Appeals court dismisses one of two claims in Conroe lawsuit with LSGCD

A Texas court of appeals dismissed one of two remaining claims by the city of Conroe against the Lone Star Groundwater Conservation District on Thursday.

A Texas court of appeals dismissed one of two remaining claims by the city of Conroe against the Lone Star Groundwater Conservation District on Thursday.

Claims made by the city of Conroe against the Lone Star Groundwater Conservation District directors were dismissed by the Court of Appeals for the Ninth District of Texas in Beaumont on Thursday—reducing the scope of the ongoing lawsuit between the city and the LSGCD.

The lawsuit was filed on Aug. 31, 2015 by the city of Conroe and several utility providers. Of the 18 original claims made, 16 were previously dismissed. Thursday's ruling states the directors are immune from being sued over votes related to groundwater regulations by the LSGCD in Montgomery County. The ruling also states the city cannot seek attorney's fees from the LSGCD during the course of the lawsuit.

“This is a major victory for Lone Star," Board of Directors President Richard Tramm said. "This court opinion removes one of the two remaining original claims and ensures that the plaintiffs—and, unfortunately, their citizens and water customers—are responsible for funding the remainder of its costly litigation."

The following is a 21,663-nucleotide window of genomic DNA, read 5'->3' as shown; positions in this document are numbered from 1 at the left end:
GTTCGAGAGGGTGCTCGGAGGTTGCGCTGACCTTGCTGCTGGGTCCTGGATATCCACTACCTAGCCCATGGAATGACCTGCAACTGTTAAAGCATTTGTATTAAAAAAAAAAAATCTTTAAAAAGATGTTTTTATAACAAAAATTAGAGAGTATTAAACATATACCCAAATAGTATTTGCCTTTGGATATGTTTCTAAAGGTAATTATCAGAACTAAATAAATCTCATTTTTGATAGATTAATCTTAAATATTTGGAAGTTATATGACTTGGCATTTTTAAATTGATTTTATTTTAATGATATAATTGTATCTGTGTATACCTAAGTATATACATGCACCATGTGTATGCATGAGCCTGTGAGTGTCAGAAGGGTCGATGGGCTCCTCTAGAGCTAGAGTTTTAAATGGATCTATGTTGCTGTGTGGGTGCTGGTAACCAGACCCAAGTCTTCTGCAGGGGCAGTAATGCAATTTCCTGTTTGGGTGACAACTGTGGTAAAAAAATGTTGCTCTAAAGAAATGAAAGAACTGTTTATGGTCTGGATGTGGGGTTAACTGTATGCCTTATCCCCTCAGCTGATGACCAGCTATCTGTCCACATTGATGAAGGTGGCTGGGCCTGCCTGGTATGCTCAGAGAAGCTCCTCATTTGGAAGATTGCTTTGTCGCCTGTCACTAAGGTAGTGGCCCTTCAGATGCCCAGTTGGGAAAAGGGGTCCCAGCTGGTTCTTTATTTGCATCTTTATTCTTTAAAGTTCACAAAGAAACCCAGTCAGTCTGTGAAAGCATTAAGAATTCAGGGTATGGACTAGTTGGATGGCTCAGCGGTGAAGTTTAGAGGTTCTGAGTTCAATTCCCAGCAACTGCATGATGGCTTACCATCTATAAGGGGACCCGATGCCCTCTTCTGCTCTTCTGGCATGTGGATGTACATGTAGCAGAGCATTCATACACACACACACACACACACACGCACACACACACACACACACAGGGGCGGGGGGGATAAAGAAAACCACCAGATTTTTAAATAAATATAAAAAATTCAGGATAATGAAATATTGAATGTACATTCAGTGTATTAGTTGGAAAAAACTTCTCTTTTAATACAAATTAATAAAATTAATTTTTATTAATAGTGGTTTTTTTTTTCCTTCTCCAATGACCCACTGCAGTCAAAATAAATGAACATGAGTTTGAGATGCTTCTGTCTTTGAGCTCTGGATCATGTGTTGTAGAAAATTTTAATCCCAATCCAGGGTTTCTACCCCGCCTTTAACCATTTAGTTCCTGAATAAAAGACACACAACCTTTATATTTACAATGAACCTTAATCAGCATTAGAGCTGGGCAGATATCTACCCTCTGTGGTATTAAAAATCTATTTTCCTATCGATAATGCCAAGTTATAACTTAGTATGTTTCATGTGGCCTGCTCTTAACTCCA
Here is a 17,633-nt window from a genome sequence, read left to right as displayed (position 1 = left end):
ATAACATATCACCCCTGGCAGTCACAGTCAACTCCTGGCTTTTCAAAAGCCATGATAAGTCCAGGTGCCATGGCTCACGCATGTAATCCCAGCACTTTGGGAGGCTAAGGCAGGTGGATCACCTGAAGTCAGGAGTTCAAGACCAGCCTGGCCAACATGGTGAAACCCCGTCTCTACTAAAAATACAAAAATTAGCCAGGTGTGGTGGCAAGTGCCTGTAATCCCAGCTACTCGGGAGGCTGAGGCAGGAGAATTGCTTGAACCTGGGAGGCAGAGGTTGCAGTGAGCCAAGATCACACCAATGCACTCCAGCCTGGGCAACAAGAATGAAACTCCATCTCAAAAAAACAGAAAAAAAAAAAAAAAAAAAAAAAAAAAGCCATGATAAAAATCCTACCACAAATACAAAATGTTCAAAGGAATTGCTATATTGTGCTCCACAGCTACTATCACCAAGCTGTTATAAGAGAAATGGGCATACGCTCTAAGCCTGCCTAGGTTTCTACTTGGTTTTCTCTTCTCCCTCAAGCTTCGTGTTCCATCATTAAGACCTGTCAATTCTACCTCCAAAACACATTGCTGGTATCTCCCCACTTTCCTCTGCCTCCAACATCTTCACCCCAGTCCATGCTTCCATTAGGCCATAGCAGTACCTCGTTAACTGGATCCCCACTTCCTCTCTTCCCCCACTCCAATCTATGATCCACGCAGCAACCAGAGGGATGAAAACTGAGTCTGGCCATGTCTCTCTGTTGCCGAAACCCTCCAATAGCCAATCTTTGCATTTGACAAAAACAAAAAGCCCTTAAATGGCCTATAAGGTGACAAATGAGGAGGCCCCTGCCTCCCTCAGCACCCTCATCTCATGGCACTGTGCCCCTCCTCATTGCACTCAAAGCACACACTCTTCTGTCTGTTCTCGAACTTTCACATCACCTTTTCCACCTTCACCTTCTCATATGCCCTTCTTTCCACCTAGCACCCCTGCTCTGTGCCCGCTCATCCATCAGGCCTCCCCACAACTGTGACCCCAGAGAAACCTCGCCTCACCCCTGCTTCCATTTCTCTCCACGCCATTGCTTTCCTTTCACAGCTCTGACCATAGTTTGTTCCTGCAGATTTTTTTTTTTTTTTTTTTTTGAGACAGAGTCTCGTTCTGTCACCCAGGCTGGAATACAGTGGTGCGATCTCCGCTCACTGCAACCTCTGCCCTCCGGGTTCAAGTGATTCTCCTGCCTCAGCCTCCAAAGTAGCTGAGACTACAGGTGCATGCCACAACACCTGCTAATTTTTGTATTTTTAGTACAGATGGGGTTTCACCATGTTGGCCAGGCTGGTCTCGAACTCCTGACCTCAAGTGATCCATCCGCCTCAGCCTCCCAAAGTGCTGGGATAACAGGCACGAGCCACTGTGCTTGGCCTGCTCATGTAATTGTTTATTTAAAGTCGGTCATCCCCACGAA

The lawsuit will now move forward with one last remaining claim made by the plaintiffs—that the LSGCD rules are not valid.

Conroe Place 1 Councilman Duane Ham—who was recently granted a $50,000 budget to lobby against the LSGCD and the San Jacinto River Authority during the Texas Legislative session—said he was not surprised by the ruling on the attorney fees and the immunity of the board members. However, he said the ruling also shows the city has a case against the LSGCD with regard to its regulations.

"The fact of the matter is the court of appeals said we have a case and we can move forward and go to court," Ham said. "The whole thing that they have over there is a sham. It is not based on science, it is based on junk science that they fabricate to put dollars in their pockets. We are looking forward to going to court. Their message is that we are wasting taxpayer dollars, but we are not, we are fighting for the taxpayers."

Both parties now have 15 days to ask for another hearing by the court of appeals, or 45 days to appeal to the Texas Supreme Court, according to the LSGCD. If neither side appeals, the case would proceed to trial to determine if the groundwater regulations in Montgomery County are valid.

"Lone Star firmly believes that it will prevail on the remaining original claim filed by the plaintiffs," LSGCD General Manager Kathy Turner Jones said. "That claim will ultimately go the way that 17 of their original 18 claims went—nowhere."


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